Authors: Garrison Keillor

  • Last updated on December 10, 2021

American novelist, short-story writer, and radio host

Author Works

Long Fiction:

Lake Wobegon Days, 1985

WLT: A Radio Romance, 1991

Wobegon Boy, 1998

Me: By Jimmy (Big Boy) Valente, Governor of Minnesota, as Told to Garrison Keillor, 1999

Lake Wobegon Summer 1956, 2001

Short Fiction:

G. K. the DJ, 1977

Happy to Be Here, 1982

Leaving Home: A Collection of Lake Wobegon Stories, 1987

We Are Still Married: Stories and Letters, 1989

The Book of Guys, 1993

Truckstop, and Other Lake Wobegon Stories, 1995

Children’s/Young Adult Literature:

Cat, You Better Come Home, 1995

The Old Man Who Loved Cheese, 1996

The Sandy Bottom Orchestra, 1996 (with Jenny Lind Nilsson)

Edited Text:

Good Poems, 2002

Biography

Garrison Keillor (KEE-lur) became widely known for his popular public radio program A Prairie Home Companion, a show featuring a mixture of midwestern folk humor and a variety of musical offerings. Keillor’s stories about his fictional town of Lake Wobegon established him as a major figure in the tradition of American humor. Born Gary Edward Keillor in Anoka, a small town near the Minnesota’s twin cities, Minneapolis/St. Paul, Keillor adopted the pen name of Garrison Keillor at the age of thirteen, by which time he had already become interested in writing. During his high school years, he wrote for the school newspaper until his graduation in 1960, when he enrolled at the University of Minnesota.{$I[AN]9810001863}{$I[A]Keillor, Garrison}{$I[geo]UNITED STATES;Keillor, Garrison}{$I[tim]1942;Keillor, Garrison}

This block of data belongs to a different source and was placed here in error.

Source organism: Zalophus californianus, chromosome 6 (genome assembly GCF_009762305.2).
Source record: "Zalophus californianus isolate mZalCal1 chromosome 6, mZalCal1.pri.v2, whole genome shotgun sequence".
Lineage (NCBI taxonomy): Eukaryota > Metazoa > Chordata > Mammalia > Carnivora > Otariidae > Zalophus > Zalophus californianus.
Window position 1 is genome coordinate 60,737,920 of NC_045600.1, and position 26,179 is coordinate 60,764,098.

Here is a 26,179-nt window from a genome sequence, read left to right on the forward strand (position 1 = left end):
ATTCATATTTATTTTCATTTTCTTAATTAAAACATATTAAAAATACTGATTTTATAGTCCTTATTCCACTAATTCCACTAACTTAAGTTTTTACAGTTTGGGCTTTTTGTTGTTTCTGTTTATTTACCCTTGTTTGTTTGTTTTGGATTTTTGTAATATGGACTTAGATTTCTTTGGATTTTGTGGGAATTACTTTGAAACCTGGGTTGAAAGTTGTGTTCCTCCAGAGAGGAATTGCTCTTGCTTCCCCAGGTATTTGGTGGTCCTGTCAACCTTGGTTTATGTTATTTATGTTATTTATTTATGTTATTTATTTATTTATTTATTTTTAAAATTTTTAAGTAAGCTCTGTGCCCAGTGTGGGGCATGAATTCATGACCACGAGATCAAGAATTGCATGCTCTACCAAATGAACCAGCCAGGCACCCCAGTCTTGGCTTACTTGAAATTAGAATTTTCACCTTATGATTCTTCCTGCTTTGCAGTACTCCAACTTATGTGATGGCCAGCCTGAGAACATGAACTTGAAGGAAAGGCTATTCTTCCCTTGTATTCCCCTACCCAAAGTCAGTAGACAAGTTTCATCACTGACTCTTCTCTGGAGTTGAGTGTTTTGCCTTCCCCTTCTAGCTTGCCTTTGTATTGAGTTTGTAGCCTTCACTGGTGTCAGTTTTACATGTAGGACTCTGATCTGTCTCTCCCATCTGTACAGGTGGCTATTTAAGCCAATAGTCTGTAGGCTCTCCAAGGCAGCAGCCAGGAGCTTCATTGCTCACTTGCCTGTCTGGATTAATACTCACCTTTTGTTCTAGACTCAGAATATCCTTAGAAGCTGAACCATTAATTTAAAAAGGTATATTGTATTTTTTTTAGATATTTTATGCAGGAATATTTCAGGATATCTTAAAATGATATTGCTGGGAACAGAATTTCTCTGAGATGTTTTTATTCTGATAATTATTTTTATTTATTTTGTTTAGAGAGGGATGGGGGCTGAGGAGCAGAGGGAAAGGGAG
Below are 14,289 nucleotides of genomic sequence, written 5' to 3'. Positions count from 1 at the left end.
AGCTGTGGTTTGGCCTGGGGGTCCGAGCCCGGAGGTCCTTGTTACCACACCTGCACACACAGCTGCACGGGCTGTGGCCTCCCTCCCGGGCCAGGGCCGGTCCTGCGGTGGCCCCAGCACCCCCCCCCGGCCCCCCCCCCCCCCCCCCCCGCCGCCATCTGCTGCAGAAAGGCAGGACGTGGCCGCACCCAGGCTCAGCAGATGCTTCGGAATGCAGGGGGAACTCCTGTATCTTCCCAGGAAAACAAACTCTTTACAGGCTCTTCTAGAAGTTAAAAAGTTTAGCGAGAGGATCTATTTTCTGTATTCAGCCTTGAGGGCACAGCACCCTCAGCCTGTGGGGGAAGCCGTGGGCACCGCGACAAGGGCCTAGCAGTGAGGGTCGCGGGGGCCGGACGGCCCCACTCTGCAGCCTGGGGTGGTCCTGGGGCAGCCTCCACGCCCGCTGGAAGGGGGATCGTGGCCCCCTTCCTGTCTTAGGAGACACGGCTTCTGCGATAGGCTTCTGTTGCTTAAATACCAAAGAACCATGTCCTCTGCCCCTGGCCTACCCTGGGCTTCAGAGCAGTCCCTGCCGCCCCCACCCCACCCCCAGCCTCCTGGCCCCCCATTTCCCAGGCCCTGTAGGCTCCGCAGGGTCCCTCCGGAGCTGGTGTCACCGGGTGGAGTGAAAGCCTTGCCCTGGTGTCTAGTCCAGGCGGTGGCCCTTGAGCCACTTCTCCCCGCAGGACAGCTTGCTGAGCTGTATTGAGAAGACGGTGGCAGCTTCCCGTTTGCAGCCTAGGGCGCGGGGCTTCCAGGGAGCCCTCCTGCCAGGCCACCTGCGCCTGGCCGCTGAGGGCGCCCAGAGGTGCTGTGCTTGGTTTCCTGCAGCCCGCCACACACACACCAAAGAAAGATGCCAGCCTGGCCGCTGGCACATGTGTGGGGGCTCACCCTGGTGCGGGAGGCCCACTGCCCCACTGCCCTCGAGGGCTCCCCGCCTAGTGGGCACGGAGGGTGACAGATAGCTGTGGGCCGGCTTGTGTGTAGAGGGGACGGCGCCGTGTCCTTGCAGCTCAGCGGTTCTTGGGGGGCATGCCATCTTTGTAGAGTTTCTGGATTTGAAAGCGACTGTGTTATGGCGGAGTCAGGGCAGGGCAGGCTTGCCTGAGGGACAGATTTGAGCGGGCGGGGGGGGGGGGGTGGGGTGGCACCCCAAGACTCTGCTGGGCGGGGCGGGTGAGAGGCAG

At the university, Keillor obtained his first radio experience by working at the campus radio station. He also wrote poetry and eventually became editor of the student literary magazine the Ivory Tower, in which he published poems, prose essays and satires, and some fiction. During a break in his academic career, he worked for several months for the St. Paul Pioneer Press. Keillor’s early influences included several regular contributors to The New Yorker, notably E. B. White, S. J. Perelman, and A. J. Liebling, but the work published in the Ivory Tower shows that he was already developing an independent voice as a midwesterner drawing upon his cultural environment for the raw materials of his art.